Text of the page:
Crash.Net MotoGP News
Stoner takes first GP victory in 125 finale
2 November 2003
Casey Stoner finally broke his GP duck in the final race of the 2003 season today at Valencia, the Australian teenager calmly surviving a last corner assault by home hero Hector Barbera to sweep to victory.
Qualifying saw Alex de Angelis take his fourth pole of the season as he looked to consolidate the runner-up spot in the World Championship. Local favourites Pablo Nieto and Barbera had both led the session to the delight of the crowd, but dropped to second and fourth respectively after late attempts from de Angelis and Marco Simoncelli, the latter following up his surprise provisional pole with a first ever front row start.
Whilst Barbera had a mathematical chance of dislodging de Angelis from second spot in the championship, his main rivals Andrea Dovizioso and Stefano Perugini would start today's race just behind him on the second row.
When the red lights disappeared it was home hero Barbera who had the crowd on their feet by leading Stoner, Simoncelli, Dovizioso, Bautista, Borsoi, de Angelis, Perugini and Jenkner.
However, the Aspar Aprilia rider's reign would last just one complete circulation before Stoner stuck his LCR machine underneath the man who celebrates his 17th birthday today, shortly before de Angelis, then KTM's Mika Kallio, crashed out.
But having no such problems was Stoner, the young Aussie pulling Barbera and Simoncelli with him as the top three took a 0.7secs advantage over Dovizioso, who in turn had 2secs worth of clear asphalt between himself and the fifth placed battle between Perugini, Bautista and Jenkner, by lap 3.
Barbera hit the front for the second time on lap 4 (of 24) as the leading trio of Aprilias put ever more space between themselves and the Team Scot Honda of Dovizioso. Meanwhile, Dovizioso's team-mate Simone Corsi and Phillip Island winner Andrea Ballerini were eliminated in a nasty collision, the former requiring a stretcher - then ambulance assistance - for apparent leg injuries.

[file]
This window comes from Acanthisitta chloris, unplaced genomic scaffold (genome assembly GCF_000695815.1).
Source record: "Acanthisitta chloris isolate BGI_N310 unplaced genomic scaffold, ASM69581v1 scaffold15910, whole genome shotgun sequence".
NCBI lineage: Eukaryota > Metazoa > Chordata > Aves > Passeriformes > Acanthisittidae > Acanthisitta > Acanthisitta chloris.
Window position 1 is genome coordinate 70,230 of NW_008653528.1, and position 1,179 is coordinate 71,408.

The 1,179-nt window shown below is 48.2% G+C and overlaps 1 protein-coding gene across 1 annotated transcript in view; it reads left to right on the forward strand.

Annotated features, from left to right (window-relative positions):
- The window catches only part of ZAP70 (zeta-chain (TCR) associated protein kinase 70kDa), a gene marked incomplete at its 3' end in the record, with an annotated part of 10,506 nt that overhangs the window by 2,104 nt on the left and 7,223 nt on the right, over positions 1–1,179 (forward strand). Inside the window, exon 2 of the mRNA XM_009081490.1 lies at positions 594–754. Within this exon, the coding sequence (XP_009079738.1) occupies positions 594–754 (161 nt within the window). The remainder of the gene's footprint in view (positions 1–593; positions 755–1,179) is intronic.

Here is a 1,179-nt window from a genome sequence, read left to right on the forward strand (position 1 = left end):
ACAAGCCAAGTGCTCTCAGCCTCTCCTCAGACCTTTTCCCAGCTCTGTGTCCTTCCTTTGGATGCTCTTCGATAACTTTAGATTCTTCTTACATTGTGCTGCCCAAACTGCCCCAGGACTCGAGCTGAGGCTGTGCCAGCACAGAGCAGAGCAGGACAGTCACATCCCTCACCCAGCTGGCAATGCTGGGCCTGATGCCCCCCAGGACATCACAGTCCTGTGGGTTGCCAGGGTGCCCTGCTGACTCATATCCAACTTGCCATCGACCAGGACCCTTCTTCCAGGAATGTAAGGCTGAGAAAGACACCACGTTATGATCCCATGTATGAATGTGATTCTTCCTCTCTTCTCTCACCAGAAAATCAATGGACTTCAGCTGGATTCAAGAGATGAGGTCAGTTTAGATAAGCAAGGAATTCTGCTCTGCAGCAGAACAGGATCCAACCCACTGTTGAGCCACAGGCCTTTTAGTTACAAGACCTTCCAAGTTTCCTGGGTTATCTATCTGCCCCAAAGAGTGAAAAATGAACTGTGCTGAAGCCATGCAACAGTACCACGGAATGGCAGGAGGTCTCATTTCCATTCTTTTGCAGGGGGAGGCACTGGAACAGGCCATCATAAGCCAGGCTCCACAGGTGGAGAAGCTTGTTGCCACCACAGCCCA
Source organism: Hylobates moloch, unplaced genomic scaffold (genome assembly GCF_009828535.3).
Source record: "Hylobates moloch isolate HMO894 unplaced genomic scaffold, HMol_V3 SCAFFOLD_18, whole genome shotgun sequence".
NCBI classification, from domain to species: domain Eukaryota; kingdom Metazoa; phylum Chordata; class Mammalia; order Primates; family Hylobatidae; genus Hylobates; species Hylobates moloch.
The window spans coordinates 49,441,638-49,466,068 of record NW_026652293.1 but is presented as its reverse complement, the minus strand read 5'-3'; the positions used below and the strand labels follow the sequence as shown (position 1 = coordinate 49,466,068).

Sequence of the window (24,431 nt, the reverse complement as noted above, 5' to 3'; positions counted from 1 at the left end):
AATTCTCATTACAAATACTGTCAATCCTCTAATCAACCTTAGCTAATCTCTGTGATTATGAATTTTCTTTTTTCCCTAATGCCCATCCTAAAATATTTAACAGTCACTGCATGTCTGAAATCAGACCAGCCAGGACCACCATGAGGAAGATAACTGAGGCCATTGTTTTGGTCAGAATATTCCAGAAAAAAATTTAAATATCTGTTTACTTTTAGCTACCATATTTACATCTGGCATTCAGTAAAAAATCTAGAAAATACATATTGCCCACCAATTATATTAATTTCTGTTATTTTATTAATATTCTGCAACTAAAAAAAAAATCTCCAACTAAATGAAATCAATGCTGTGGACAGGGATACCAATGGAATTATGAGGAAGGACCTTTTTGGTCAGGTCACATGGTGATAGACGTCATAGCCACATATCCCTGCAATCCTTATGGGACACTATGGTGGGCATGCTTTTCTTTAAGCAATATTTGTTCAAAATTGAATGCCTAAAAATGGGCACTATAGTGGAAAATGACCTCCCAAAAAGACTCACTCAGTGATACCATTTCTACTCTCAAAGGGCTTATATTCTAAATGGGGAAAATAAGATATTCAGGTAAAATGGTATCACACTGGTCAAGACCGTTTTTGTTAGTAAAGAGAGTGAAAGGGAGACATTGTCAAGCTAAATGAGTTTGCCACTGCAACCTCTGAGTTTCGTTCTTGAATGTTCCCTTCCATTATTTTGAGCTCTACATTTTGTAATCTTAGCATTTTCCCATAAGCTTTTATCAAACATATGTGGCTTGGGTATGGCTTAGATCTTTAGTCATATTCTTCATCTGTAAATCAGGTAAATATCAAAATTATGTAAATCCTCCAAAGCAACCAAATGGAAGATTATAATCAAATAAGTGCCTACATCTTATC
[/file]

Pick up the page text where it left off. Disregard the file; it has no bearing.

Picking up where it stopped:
By the midway stage of the race the top three were still trading paint, with Barbera leading Stoner and Simoncelli at that instant, while Dovizioso had now fallen victim to Jenkner and Perugini, but all three were now closing on the lead group.
The lead group would double in size to a clear six-way battle by lap 18, at which point Stoner had returned to the front, from Barbera, Simoncelli, Jenkner (the fastest man on track), Perugini and Dovizioso – and all covered by just 2.5secs.
The #27 LCR rider, desperately chasing his first ever GP victory, would hold the top spot all the way to the penultimate lap – by which time Jenkner and Barbera were battling hard for second, pulling away from fourth placed Simoncelli in the process.
The last lap began with Stoner just 0.279secs clear of Barbera, and the local hero would dive inside for the lead at turn two – but run wide – and allow Casey back ahead.
However, with 120,000 fans urging him on, there was no way Hector would settle for second and it was only a matter of when, not if, he made his move. But with Stoner riding faultlessly, Barbera faced a tough task and with time fast running out he gambled on a gutsy 'around the outside' move on the off-camber run into the final turn.
Barbera ignored the laws of physics to surge ahead, but there was no way he could make the corner and ran wide again – losing both the race to Stoner, and second to Jenkner, as a result.
The normally cool Casey couldn't contain his delight at finally breaking his GP duck and he crossed the line with his fist in the air. It was a 'perfect' win, since he can now take the victory with him all the way to South Africa at the end of April 2004.
Behind the top three, Perugini fell in the closing laps, allowing Simoncelli, de Angelis, Bautista, Nieto and Dovizioso to complete the top eight.
Outside of the finishing order, Valencia saw two 125cc heroes say goodbye to GP racing – local star Emilio Alzamora taking an emotional tribute lap to thank his fans after crossing the line 24th, while Lucio Cecchinello (Stoner's team owner) was left crying for Italy in the pit garage as his LCR team applauded him after finishing ninth on his final race.
Cecchinello would later storm the podium to congratulate Casey – and steal some of his champagne – while injured world champion Dani Pedrosa was also present, to rather bizarrely accept an award for top 125cc privateer!
Meanwhile, despite his fall, de Angelis kept second in the championship over Barbera, who would have kept the position had he not tried to overtake Stoner – but Hector probably wouldn't even be here if he thought that way.
Full results to follow...
5. de Angelis